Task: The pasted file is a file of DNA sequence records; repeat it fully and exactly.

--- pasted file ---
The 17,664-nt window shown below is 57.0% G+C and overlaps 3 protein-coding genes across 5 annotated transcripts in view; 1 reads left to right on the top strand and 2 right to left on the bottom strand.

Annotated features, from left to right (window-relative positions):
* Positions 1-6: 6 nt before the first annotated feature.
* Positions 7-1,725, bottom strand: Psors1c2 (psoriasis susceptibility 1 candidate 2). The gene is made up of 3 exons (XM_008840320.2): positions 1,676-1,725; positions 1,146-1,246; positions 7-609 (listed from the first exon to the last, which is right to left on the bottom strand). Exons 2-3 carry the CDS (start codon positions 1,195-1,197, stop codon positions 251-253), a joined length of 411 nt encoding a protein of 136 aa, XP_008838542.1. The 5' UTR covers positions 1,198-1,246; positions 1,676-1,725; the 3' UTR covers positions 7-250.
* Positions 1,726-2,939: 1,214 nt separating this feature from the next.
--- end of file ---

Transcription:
The 17,664-nt window shown below is 57.0% G+C and overlaps 3 protein-coding genes across 5 annotated transcripts in view; 1 reads left to right on the top strand and 2 right to left on the bottom strand.

Annotated features, from left to right (window-relative positions):
* Positions 1-6: 6 nt before the first annotated feature.
* Positions 7-1,725, bottom strand: Psors1c2 (psoriasis susceptibility 1 candidate 2). The gene is made up of 3 exons (XM_008840320.2): positions 1,676-1,725; positions 1,146-1,246; positions 7-609 (listed from the first exon to the last, which is right to left on the bottom strand). Exons 2-3 carry the CDS (start codon positions 1,195-1,197, stop codon positions 251-253), a joined length of 411 nt encoding a protein of 136 aa, XP_008838542.1. The 5' UTR covers positions 1,198-1,246; positions 1,676-1,725; the 3' UTR covers positions 7-250.
* Positions 1,726-2,939: 1,214 nt separating this feature from the next.